We have some big things underway at WWAC! Some of them require us to play a little dress-up. While discussing some tips for looking your best on camera, we decided we would share the knowledge and seek some more. Got any additional tips, share in the comments below!
The perfect vintage red lip!
- Apply chapstick.
- Lightly dust your lips with face powder.
- Apply your favorite color of red. (I love Smashbox’s Be Legendary.)
And bam a red lip that stays put, no bleeding or getting on your teeth. Now could someone please tell me how to apply fake eyelashes without glueing my eyelids shut?!
Soft, even light will help minimize dark under-eye circles (lucky for me). You don’t want harsh shadows unless you’re telling a ghost story.
- Check the length of the lashes against your eye and trim to fit.
- Apply a thin line of glue and blow on it to let it dry.
- Once it is a little tacky (about 10 seconds) press into your lashline from the center to the outside corners.
- Press the eyelashes (natural and fake) together.
- Let it dry and fill any gaps with matte black eyeliner/eye shadow.
- Pick most delicious lip balm for your current mood (recommended: Crazy Rumors all-natural lip balms).
- Always make sure to apply your base/foundation to your neck as well as your face, otherwise it’ll stand out. And if you use your hands a lot to talk, and they feature prominently in shot, apply a little base/foundation to them, too. It’s subtle, but makes all the difference.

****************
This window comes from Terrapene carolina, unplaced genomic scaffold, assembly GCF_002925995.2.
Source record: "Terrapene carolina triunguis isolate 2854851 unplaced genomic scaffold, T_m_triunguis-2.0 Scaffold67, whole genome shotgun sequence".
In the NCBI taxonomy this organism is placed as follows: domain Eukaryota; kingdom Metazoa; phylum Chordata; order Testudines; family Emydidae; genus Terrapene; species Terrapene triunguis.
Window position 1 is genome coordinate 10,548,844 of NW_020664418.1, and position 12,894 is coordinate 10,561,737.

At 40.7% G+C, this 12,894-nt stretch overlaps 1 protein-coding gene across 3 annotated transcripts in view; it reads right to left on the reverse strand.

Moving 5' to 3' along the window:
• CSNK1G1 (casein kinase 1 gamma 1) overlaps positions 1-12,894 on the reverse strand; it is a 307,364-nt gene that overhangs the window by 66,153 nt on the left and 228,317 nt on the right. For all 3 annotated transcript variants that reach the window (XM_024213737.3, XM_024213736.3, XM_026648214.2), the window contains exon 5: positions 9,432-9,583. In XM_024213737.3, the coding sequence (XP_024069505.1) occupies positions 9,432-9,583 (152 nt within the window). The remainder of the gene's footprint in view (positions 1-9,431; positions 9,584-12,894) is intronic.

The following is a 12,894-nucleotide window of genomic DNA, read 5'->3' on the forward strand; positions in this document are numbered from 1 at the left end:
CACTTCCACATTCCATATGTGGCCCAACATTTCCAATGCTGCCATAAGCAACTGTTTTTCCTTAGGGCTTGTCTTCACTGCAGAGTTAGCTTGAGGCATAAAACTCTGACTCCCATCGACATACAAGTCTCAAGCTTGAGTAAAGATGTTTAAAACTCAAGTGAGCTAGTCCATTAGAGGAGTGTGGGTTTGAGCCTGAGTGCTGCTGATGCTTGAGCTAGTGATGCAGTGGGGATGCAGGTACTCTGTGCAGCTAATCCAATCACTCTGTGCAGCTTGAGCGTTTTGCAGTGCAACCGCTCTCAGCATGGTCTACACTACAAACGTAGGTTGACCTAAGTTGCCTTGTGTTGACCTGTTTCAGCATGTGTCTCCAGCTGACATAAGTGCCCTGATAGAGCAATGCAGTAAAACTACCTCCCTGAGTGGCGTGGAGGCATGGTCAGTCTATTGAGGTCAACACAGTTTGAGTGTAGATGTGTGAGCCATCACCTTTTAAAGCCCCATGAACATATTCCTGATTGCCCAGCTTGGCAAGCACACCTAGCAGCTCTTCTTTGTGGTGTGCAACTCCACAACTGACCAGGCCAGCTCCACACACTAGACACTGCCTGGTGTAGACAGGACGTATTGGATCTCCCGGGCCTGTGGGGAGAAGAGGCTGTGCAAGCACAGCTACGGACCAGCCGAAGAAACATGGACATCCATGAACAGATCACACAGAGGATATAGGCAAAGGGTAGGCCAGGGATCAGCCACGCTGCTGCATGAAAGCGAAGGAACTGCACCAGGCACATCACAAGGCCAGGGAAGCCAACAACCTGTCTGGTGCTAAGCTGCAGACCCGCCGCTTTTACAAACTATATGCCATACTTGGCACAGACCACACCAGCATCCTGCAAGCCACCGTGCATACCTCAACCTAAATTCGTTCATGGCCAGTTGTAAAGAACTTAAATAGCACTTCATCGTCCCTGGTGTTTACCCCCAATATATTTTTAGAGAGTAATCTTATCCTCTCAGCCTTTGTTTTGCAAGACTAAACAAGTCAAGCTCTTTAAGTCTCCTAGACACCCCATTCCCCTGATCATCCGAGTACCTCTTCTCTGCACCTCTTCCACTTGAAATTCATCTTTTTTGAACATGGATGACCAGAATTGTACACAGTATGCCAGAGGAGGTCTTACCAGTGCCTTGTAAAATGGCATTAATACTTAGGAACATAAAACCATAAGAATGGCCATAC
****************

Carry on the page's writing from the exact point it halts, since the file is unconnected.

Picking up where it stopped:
- When applying blush, all you need is a little circular motion on the “apple” of your cheeks, i.e. the roundest part of your cheekbones. I’ve seen too many people accidentally apply it lower which just makes them look more gaunt rather than fresh-faced.
- If you’re using any highlighter, apply it in an upward stroking fashion. It helps accentuate any youthful features you have while downward tends to add a tiny bit more age.
- With foundation always make sure you get into every nook and cranny. Don’t forget the spaces around your nostrils, or eyelids, and around the jawline. Especially with videos with you talking, your face moves a lot more than you’d expect and any gaps will show up.
- Also with cameras, check your lighting. If you’re not using a webcam, your camera should have an option called White Balance. It’ll either be in your settings or marked as a WB on a button. Once you’re there you’ll see these symbols. For those who don’t know, most if not all household light bulbs are tungsten, it’s what gives them that warm orange-y glow. Meanwhile fluorescent bulbs tend to be much cooler in terms of lighting. Fiddle around with the White Balance and pick whichever matches the lights you’re using, it really helps when filming and taking pictures, especially with skin tone.